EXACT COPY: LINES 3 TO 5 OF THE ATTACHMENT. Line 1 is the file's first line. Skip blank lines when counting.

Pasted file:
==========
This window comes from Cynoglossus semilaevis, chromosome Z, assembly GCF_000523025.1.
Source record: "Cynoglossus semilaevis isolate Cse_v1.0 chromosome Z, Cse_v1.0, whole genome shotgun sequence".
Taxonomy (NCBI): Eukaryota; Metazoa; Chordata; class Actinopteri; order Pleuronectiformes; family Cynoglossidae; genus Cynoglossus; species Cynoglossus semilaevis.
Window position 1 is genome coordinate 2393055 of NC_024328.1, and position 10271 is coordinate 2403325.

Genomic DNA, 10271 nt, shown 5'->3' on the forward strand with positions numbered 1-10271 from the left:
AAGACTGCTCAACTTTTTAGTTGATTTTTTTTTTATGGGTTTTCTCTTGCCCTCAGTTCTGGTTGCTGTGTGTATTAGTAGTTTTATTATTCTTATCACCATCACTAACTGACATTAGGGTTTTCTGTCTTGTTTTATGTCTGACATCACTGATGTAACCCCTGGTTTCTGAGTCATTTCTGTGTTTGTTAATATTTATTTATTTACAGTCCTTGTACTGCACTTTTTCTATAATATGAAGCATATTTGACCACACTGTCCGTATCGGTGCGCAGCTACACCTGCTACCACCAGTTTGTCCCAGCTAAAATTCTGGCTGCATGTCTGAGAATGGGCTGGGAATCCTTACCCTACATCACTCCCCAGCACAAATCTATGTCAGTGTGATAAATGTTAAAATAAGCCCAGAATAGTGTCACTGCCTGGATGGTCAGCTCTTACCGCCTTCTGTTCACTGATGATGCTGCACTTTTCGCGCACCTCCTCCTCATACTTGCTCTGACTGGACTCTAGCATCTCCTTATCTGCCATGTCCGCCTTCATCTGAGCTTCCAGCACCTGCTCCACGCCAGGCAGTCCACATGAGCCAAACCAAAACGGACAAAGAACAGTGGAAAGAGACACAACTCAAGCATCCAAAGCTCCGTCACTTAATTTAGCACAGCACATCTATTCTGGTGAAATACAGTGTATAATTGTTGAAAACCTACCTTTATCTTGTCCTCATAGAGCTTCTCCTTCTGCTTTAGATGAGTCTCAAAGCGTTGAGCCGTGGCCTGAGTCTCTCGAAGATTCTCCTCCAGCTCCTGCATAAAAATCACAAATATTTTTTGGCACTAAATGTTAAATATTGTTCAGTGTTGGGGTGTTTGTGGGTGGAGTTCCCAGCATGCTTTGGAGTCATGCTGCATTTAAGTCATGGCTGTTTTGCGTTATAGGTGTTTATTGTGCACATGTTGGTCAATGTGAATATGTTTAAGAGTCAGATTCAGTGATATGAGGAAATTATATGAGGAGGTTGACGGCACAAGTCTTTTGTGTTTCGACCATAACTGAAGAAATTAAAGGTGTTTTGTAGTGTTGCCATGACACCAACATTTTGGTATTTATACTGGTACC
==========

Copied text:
Taxonomy (NCBI): Eukaryota; Metazoa; Chordata; class Actinopteri; order Pleuronectiformes; family Cynoglossidae; genus Cynoglossus; species Cynoglossus semilaevis.
Window position 1 is genome coordinate 2393055 of NC_024328.1, and position 10271 is coordinate 2403325.

Genomic DNA, 10271 nt, shown 5'->3' on the forward strand with positions numbered 1-10271 from the left: